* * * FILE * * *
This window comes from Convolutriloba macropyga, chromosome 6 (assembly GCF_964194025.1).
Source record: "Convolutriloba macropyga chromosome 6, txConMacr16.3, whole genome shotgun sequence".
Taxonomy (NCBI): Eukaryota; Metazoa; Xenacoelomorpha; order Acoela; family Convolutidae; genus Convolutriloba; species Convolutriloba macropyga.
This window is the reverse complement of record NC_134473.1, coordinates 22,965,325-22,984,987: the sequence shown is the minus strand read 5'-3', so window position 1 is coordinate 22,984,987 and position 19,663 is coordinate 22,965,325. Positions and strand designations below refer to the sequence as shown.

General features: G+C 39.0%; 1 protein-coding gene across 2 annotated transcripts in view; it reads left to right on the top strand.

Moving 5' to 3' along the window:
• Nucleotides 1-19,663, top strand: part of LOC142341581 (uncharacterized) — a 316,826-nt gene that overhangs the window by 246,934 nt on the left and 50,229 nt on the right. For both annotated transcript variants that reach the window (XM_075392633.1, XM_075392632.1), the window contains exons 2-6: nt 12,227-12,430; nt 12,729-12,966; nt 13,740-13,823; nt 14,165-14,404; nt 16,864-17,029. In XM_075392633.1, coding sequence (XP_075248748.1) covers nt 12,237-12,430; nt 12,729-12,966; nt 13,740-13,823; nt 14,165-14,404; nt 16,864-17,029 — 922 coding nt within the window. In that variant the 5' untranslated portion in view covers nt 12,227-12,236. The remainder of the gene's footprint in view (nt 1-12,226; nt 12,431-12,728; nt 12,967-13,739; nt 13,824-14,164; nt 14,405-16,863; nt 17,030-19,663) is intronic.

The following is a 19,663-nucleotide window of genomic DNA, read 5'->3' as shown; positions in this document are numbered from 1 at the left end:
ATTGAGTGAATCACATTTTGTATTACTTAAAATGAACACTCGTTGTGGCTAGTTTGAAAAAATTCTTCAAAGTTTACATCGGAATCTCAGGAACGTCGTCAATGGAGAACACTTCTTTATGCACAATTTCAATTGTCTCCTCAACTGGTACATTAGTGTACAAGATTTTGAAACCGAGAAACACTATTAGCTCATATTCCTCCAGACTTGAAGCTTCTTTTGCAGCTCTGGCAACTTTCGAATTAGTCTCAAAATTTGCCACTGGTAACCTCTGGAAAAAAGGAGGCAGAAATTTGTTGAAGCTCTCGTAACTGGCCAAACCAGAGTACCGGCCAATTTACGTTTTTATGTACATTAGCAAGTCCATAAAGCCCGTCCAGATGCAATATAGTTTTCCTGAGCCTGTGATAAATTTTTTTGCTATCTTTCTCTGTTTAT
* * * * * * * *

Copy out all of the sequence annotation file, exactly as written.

This window comes from Convolutriloba macropyga, chromosome 6 (assembly GCF_964194025.1).
Source record: "Convolutriloba macropyga chromosome 6, txConMacr16.3, whole genome shotgun sequence".
Taxonomy (NCBI): Eukaryota; Metazoa; Xenacoelomorpha; order Acoela; family Convolutidae; genus Convolutriloba; species Convolutriloba macropyga.
This window is the reverse complement of record NC_134473.1, coordinates 22,965,325-22,984,987: the sequence shown is the minus strand read 5'-3', so window position 1 is coordinate 22,984,987 and position 19,663 is coordinate 22,965,325. Positions and strand designations below refer to the sequence as shown.

General features: G+C 39.0%; 1 protein-coding gene across 2 annotated transcripts in view; it reads left to right on the top strand.

Moving 5' to 3' along the window:
• Nucleotides 1-19,663, top strand: part of LOC142341581 (uncharacterized) — a 316,826-nt gene that overhangs the window by 246,934 nt on the left and 50,229 nt on the right. For both annotated transcript variants that reach the window (XM_075392633.1, XM_075392632.1), the window contains exons 2-6: nt 12,227-12,430; nt 12,729-12,966; nt 13,740-13,823; nt 14,165-14,404; nt 16,864-17,029. In XM_075392633.1, coding sequence (XP_075248748.1) covers nt 12,237-12,430; nt 12,729-12,966; nt 13,740-13,823; nt 14,165-14,404; nt 16,864-17,029 — 922 coding nt within the window. In that variant the 5' untranslated portion in view covers nt 12,227-12,236. The remainder of the gene's footprint in view (nt 1-12,226; nt 12,431-12,728; nt 12,967-13,739; nt 13,824-14,164; nt 14,405-16,863; nt 17,030-19,663) is intronic.

The following is a 19,663-nucleotide window of genomic DNA, read 5'->3' as shown; positions in this document are numbered from 1 at the left end:
ATTGAGTGAATCACATTTTGTATTACTTAAAATGAACACTCGTTGTGGCTAGTTTGAAAAAATTCTTCAAAGTTTACATCGGAATCTCAGGAACGTCGTCAATGGAGAACACTTCTTTATGCACAATTTCAATTGTCTCCTCAACTGGTACATTAGTGTACAAGATTTTGAAACCGAGAAACACTATTAGCTCATATTCCTCCAGACTTGAAGCTTCTTTTGCAGCTCTGGCAACTTTCGAATTAGTCTCAAAATTTGCCACTGGTAACCTCTGGAAAAAAGGAGGCAGAAATTTGTTGAAGCTCTCGTAACTGGCCAAACCAGAGTACCGGCCAATTTACGTTTTTATGTACATTAGCAAGTCCATAAAGCCCGTCCAGATGCAATATAGTTTTCCTGAGCCTGTGATAAATTTTTTTGCTATCTTTCTCTGTTTAT